Early-planted corn and cold weather
The talk among some of the regulars down at the Chat 'n Chew Cafe is that some of their neighbors who were feeling so smug a week ago about having planted so much corn so early are now feeling less certain of the wisdom of their actions in light of the recent cold temperatures and frost this week. Should they be concerned about the health of their newly planted and, in a few cases, newly emerged crops? Well, we'll know for certain come harvest time. But in the mean time, we can talk about possibilities.
Newly Planted Corn
One of the risks that newly planted corn faces is that of imbibitional chilling injury due to cold soil temperatures during the initial 24 to 36 hours after seeding when the kernels imbibe water and begin the germination process. In response to the imbibition of water, kernels naturally swell or expand. If the cell tissues of the kernel are too cold, they become less elastic and may rupture during the swelling process. Symptoms of imbibitional chilling injury include swollen kernels that fail to germinate or arrested growth of the radicle root and/or coleoptile following the start of germination. Instances of chilling injury following germination during the emergence process can also occur, often causing stunting or death of the seminal root system, deformed elongation of the mesocotyl (the so-called "corkscrew" symptom) and either delayed emergence or complete failure of emergence (i.e., leafing out underground).
It is not clear how low soil temperatures need to be for imbibitional chilling or subsequent chilling injury to occur. Some sources simply implicate temperatures less than 50F (10C). Others suggest the threshold soil temperature is 41F (5C). Daily minimum soil temperatures at the 4-inch depth (typical depth for National Weather Service measurements) have certainly dropped into the mid- to high-40'sF in recent days, with some growers reporting temperatures as low as 40F at seed depth.
Newly Emerged Corn
Damage from exposure of above-ground plant tissue to frost can range from minor leaf injury to complete death of all exposed leaf tissue. That's the bad news. The good news is that the all-important growing point region of a young corn plant remains below the soil surface, safe from exposure to frost, until the V4 to V6 stages of development. That means that the above-ground plant tissue you see in fields younger than about V4 is composed primarily of leaves and rolled up leaf tissue in the whorl, but does not include stalk tissue or the growing point. As long as temperatures are not lethally cold, "simple" frost injury usually does not literally kill such young corn plants. Damaged plants will begin to show recovery from the whorl within 5 to 7 days, depending on temperatures following the frost event.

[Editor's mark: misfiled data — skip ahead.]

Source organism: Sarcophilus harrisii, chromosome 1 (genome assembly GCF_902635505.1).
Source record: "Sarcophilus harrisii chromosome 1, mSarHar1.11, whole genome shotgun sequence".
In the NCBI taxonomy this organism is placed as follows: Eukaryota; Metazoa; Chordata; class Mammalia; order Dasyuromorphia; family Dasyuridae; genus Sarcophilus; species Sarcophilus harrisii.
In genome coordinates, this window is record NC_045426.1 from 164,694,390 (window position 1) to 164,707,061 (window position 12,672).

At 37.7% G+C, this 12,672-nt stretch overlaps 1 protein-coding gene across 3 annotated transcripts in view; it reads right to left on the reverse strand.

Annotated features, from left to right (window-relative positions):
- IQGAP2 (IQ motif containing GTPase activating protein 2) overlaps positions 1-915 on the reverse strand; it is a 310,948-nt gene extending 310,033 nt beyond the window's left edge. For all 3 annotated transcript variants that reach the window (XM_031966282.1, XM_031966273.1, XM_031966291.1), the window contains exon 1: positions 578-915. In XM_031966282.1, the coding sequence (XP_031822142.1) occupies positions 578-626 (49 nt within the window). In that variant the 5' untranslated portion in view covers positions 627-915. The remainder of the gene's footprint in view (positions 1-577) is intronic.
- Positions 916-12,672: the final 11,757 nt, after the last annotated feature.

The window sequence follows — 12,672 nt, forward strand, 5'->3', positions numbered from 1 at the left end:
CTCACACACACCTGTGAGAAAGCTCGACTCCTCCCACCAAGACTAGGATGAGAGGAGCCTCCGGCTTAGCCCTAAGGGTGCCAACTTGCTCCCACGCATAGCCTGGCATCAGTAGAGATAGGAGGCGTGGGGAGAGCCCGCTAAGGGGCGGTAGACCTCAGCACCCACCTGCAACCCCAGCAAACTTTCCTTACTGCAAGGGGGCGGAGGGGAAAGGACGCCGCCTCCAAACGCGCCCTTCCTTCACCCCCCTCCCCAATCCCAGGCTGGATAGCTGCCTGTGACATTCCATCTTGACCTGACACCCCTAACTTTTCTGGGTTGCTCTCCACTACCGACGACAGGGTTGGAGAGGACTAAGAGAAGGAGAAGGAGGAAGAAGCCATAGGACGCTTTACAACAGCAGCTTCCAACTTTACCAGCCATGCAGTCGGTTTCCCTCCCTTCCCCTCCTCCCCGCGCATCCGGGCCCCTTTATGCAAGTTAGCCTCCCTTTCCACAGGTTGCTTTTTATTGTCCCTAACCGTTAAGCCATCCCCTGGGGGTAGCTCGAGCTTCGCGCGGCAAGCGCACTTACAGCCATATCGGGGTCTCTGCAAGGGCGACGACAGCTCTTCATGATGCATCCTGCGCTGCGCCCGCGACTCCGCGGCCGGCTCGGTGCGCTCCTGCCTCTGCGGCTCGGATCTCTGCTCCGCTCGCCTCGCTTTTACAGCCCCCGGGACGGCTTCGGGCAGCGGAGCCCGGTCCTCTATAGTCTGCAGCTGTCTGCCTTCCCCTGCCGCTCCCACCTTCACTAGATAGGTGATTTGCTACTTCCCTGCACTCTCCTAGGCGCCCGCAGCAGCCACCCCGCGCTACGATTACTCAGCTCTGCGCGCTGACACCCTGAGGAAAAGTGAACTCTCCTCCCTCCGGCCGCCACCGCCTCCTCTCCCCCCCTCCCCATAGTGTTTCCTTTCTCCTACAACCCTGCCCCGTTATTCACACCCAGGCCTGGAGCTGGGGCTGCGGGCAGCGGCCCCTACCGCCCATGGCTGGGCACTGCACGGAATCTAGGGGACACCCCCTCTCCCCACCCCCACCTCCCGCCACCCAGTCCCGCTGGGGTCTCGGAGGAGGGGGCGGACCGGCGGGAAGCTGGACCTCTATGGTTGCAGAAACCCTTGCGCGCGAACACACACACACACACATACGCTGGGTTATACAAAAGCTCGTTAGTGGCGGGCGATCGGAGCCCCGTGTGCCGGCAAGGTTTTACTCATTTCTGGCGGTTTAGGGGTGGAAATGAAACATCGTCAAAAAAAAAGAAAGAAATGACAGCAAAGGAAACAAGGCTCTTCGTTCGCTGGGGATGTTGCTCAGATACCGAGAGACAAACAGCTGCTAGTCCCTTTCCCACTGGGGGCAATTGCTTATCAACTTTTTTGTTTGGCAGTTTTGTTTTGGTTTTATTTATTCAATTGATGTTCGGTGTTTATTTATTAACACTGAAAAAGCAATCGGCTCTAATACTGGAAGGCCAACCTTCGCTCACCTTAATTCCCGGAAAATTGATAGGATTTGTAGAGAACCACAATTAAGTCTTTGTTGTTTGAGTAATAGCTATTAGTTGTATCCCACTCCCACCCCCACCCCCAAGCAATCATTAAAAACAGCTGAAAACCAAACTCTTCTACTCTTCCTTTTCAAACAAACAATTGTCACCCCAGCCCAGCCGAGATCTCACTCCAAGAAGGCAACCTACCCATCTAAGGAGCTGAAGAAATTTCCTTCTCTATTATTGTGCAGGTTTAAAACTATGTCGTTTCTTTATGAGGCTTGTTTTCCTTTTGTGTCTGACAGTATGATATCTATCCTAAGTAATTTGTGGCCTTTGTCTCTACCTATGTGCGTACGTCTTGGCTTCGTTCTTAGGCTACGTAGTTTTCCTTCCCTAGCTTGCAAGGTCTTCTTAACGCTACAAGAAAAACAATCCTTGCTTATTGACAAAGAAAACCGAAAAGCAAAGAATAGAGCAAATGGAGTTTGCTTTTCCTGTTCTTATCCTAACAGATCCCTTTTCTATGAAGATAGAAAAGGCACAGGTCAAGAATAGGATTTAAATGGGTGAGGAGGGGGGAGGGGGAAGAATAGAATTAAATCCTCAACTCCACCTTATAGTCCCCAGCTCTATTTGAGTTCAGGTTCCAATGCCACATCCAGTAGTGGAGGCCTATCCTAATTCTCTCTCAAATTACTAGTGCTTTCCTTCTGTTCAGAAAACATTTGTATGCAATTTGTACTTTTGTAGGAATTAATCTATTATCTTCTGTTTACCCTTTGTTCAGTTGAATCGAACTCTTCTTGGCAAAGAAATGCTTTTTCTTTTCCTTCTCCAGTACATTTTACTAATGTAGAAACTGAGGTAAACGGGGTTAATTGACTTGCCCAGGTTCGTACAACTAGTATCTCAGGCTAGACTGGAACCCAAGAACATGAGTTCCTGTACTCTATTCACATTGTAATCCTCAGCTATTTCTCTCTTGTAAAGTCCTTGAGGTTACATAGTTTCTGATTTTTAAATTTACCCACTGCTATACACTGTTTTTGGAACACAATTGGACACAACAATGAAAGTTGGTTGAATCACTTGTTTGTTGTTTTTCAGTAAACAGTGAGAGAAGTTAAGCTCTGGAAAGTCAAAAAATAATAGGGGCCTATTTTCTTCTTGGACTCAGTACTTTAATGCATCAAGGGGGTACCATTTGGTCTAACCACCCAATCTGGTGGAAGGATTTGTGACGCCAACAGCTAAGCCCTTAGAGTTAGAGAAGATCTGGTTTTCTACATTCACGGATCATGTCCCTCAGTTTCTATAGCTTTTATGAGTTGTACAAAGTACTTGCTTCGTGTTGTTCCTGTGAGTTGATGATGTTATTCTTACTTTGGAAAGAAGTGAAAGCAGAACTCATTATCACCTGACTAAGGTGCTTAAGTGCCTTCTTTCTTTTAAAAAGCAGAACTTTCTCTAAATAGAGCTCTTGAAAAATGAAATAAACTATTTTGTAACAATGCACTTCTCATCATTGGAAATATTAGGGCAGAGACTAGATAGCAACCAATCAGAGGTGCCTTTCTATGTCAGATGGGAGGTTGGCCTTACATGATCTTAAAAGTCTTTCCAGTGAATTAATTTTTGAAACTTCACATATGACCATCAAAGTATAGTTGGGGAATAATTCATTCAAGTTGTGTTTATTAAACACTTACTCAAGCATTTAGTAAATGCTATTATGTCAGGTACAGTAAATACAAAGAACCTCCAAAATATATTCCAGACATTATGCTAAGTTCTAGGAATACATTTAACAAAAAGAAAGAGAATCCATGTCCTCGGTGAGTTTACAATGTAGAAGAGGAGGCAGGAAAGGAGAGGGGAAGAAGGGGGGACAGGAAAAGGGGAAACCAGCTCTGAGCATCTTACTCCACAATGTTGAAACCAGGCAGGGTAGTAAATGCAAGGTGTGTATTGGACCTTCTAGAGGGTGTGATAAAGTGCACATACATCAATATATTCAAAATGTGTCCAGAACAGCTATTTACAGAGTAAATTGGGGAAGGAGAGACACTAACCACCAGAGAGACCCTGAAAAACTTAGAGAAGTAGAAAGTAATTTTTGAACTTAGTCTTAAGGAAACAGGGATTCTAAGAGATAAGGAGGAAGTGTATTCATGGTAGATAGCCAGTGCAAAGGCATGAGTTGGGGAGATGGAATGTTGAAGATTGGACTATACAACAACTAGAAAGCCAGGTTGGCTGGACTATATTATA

Disclaimer: Repeated frost events that re-inflict damage to recovering corn plants can cause permanent stunting or death.
When folks worry about the effects of cold weather on corn, they often fail to distinguish between simple frost events and lethal cold temperatures. Frost can occur at temperatures easily up to the high 30's F, but lethal cold temperatures for corn are generally thought to be 28F (-2C) or colder. Air temperatures in recent days have certainly dropped to 28F or lower in areas of the state. Whether such cold temperatures "penetrated" the upper inch of soil near the growing point region of corn seedlings is not clear, but may be possible in fields where soils are excessively dry and free from surface residue.
Only time will tell whether this week's cold temperatures and frost will cause permanent damage or death of early-planted corn around the state. Recovery of damaged plants will usually be evident within 5 to 7 days following such events. Come October, we will know for certain whether this year's early planting risk takers will have "won the game" or not.
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